6. Kapt.Krunch

    Kapt.Krunch Well-Known Member

    Nov 21, 2005
    Well, now there are other considerations since your intent is to record live bands. That piece of info may have changed the perspective a bit.

    The main thing you may need to worry about is levels management going into the DAW. In the heat of a live performance, all manner of things can happen to send things into clipping, if you are not careful.

    Drums, bass, vocals...even guitars can pop out and ruin a track. You have to be on the ball and watch (and listen) to the performers...and the level meters...and be ready to react.

    A bit of compression/limiting on most things can help. That means a bunch of compressors going in.

    When recording in a studio setting, most people don't change up things drastically within a song...and if they do, it's usually planned for and adjusted. Then, everyone can make adjustments for the next tune if things change. In a live setting, people can be changing all kinds of things, especially between tunes, that can wreck your carefully adjusted recording levels. Even DURING a tune...("Well...Dave turned up his guitar, so I'm gonna turn MINE up." The bass player.."Sheesh, now I have to turn MINE up".) A compressor can act more quickly than most people, and may buy just enough time for you to make an adjustment to bring the input level back to where it needs to be. Will it color the sound when it slams it harder? Perhaps, but if it keeps it from overloading, at least the track wasn't necessarily rendered completely useless.

    This is a different animal than just using a few compressor channels for the entire live FOH mix. For a PA, may be able to send subgroups through each, and possibly across the mains out to keep the overall level under control.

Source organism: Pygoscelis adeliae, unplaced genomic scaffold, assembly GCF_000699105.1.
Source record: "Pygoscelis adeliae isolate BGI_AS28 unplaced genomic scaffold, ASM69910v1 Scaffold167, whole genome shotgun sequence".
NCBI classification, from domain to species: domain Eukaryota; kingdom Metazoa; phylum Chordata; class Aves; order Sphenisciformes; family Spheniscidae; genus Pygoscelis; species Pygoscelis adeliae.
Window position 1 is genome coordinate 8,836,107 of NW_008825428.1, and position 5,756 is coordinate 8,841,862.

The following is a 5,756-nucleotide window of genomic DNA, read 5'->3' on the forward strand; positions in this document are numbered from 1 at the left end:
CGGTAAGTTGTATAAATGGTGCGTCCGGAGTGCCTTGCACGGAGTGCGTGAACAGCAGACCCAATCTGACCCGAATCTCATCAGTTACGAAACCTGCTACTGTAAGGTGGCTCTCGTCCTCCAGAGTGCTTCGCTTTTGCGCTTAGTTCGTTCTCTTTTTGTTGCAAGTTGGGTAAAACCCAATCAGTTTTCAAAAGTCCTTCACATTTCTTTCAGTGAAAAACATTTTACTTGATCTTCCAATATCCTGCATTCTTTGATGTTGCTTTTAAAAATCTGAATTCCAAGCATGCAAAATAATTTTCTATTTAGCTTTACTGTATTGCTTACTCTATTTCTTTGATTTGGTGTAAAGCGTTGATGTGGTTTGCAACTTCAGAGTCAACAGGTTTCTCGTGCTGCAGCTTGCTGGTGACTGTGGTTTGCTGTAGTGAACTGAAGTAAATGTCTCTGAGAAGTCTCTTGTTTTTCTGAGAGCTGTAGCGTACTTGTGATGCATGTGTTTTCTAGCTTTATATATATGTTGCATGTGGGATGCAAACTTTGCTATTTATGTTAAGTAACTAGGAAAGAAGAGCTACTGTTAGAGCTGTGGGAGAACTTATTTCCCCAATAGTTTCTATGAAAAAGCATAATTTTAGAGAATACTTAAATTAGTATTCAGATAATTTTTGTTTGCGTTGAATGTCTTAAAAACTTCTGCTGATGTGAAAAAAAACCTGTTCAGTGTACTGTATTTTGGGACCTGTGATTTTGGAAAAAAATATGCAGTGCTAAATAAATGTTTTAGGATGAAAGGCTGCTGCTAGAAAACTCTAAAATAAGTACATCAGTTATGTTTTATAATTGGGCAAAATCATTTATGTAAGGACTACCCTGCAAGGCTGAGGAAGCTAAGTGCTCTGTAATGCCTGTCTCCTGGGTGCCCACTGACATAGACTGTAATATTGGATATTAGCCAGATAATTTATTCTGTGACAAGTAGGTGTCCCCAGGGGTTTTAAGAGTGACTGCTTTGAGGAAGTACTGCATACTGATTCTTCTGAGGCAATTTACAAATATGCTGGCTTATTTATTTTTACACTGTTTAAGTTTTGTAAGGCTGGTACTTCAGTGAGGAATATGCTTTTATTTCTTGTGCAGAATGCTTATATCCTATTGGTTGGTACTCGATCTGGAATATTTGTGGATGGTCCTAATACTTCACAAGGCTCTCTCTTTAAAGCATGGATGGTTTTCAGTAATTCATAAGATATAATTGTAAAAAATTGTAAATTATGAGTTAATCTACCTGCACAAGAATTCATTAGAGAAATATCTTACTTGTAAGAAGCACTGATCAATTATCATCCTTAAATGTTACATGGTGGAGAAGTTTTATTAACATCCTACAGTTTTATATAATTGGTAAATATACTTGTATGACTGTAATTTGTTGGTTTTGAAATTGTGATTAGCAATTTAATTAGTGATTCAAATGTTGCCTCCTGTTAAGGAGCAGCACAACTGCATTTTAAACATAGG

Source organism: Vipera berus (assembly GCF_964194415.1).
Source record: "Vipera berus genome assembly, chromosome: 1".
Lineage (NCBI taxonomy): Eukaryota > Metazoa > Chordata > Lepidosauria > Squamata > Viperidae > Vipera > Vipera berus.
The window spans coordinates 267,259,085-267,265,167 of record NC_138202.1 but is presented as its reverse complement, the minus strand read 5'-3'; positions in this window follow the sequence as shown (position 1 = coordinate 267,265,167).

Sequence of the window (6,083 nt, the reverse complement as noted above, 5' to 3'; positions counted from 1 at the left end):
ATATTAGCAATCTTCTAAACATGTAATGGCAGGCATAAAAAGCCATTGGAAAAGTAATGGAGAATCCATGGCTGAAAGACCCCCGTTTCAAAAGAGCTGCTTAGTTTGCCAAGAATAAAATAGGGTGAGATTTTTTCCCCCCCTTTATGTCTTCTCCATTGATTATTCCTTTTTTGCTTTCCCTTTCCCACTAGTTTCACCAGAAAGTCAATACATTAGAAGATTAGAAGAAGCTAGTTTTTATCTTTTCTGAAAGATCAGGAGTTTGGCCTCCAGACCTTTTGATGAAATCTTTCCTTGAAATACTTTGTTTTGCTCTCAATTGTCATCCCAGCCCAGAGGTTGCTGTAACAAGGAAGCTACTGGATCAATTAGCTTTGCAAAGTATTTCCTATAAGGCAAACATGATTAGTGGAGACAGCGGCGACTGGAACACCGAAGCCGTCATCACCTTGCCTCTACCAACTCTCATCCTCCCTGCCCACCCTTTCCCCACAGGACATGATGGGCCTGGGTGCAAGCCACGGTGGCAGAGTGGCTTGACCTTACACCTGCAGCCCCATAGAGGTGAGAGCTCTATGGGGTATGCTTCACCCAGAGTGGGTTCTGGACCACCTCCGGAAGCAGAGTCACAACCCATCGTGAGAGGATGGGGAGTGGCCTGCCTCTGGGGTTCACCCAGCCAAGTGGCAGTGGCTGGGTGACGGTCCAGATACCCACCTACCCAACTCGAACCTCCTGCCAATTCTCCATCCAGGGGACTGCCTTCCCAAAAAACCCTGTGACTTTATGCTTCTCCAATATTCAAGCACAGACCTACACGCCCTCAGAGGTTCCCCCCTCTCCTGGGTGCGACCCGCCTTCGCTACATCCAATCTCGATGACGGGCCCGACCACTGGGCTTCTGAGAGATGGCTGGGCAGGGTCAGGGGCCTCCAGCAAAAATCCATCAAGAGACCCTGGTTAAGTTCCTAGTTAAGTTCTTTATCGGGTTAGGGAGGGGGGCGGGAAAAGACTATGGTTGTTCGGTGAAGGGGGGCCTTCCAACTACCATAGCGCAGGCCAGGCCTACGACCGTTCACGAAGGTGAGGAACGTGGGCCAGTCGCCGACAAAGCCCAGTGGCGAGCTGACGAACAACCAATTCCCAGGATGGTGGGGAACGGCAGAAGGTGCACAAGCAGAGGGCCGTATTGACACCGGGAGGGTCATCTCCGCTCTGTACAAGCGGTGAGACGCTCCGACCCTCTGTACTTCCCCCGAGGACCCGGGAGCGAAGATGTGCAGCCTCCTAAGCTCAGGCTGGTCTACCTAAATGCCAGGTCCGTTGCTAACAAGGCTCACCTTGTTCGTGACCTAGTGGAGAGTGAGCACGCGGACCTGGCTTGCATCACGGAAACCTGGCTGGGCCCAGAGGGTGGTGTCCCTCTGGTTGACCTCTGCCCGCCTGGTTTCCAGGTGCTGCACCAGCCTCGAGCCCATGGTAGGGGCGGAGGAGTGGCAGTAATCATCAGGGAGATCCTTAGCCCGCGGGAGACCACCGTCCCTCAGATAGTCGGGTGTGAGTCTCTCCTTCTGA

If you are going to send each mic and direct signal to it's own recording track, then each may need to be dealt with separately. You may not need one for EVERY channel, but you may need one for most. You just don't want to slam the front end of the A/D converter(s).

    It's possible you need fewer if you record at a bit lower volume, but then you may not be getting the most out of it. You could record at a higher rate/depth, which could give you more room to maneuver with fewer artifacts when recording a bit lower volume, than recording at a lower rate/depth.

    How many tracks at once at what rate/depth depends on your computer, but you shouldn't have a problem since you probably will only be doing a straight recording with little, if any, plug-ins running.

    About the number of channels? How many people are in these bands?
    16 tracks isn't enough? If not, that's cool, just asking.

    You could have 5 drum mics, 4 vocals, 2 guitars, 2 bass (one direct, one mic'ed), 2 keyboards, and a sax to fill up 16 channels. That's a full R&B band right there. OK, take away one vocal, and add one for the top and bottom of the Hammond/Leslie and one for the piano/keyboard and that makes 3 keyboard. Take away one guitar, and...well...you get the picture.